Birding Photo Quiz: August 2019

Adult male orioles in breeding plumage are a thing of beauty. And a cinch to identify. You’re in Pennsylvania, say, and it’s May. An Orchard Oriole flies by, or a Baltimore Oriole is singing from the treetops. Easy peasy. The females and second-summer males of those species are more subtly marked, but, still, Orchard vs. Baltimore just isn’t all that hard in Pennsylvania at that time of year. Or you’re in New Mexico, say, and it’s June. Same basic exercise: Bullock’s vs. Scott’s, and this isn’t rocket science.

Now let’s say you’re in the Lower Rio Grande Valley of Texas, and it’s winter. Whole ’nother ball game. You’ve got a half-dozen species to deal with now, and the subtropical woodlands there are teeming with birds transitioning among all sorts of plumages: first-winter this, second-winter that, immature female, subadult male…maybe even some hybrids mixed in for good measure.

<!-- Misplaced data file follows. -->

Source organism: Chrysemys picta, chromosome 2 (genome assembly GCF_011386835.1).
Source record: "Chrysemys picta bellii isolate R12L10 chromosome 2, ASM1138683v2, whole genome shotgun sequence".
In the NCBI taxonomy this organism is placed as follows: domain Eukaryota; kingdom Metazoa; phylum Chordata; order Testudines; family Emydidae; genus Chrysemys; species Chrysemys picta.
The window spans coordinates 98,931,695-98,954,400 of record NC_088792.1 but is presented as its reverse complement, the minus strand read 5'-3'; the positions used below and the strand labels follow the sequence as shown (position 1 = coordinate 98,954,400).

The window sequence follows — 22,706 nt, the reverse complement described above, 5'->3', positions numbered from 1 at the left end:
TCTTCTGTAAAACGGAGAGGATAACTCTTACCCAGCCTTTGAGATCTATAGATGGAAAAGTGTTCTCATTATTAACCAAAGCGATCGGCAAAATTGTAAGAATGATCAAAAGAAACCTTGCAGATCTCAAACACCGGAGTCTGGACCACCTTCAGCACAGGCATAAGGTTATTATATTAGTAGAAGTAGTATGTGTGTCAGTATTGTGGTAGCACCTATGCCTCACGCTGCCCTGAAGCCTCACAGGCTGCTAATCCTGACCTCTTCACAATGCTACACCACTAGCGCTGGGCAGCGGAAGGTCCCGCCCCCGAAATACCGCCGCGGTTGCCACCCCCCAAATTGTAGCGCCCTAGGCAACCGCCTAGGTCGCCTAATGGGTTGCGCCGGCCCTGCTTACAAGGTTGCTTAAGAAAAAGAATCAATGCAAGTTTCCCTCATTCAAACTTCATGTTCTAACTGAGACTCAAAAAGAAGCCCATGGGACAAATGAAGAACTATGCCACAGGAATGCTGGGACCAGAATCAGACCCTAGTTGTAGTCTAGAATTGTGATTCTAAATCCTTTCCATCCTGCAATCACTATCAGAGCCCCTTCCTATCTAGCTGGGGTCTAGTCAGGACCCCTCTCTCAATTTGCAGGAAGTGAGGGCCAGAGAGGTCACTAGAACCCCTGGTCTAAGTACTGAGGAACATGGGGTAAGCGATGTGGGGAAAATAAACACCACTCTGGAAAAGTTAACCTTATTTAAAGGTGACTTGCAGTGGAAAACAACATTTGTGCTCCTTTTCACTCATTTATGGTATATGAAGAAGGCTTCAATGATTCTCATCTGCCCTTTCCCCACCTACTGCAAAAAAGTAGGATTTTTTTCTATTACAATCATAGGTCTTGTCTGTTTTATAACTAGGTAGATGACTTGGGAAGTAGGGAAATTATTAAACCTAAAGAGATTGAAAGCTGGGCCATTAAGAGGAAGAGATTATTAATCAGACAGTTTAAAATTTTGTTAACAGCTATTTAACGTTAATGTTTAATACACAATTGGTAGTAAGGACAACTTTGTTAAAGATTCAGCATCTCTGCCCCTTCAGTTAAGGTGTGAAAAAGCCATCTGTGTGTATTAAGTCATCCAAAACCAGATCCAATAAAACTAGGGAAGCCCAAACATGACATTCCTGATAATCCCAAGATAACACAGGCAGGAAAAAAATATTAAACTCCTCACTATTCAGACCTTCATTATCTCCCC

Here’s one:

What species is it? How old? Male or female? The date is early March, by the way, and we’re at legendary Bentsen–Rio Grande Valley State Park. Bird ID guru Mary Gustafson expertly explicates this oriole in the Aug. 2019 issue of Birding, but let’s also discuss here in this forum. Working out bird IDs together is one of the best ways to learn!

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Ted Floyd

Ted Floyd

Editor, Birding magazine at American Birding Association
Ted Floyd is the longtime Editor of Birding magazine, and he is broadly involved in other programs and initiatives with the ABA. Ted has written 200+ magazine articles and 5 books, including How to Know the Birds (National Geographic, 2019). He is a frequent speaker at birding festivals and has served on several nonprofit boards. Join Ted at The ABA Blog for his semimonthly spot, “How to Know the Birds,” celebrating common birds and the uncommonly interesting things they do.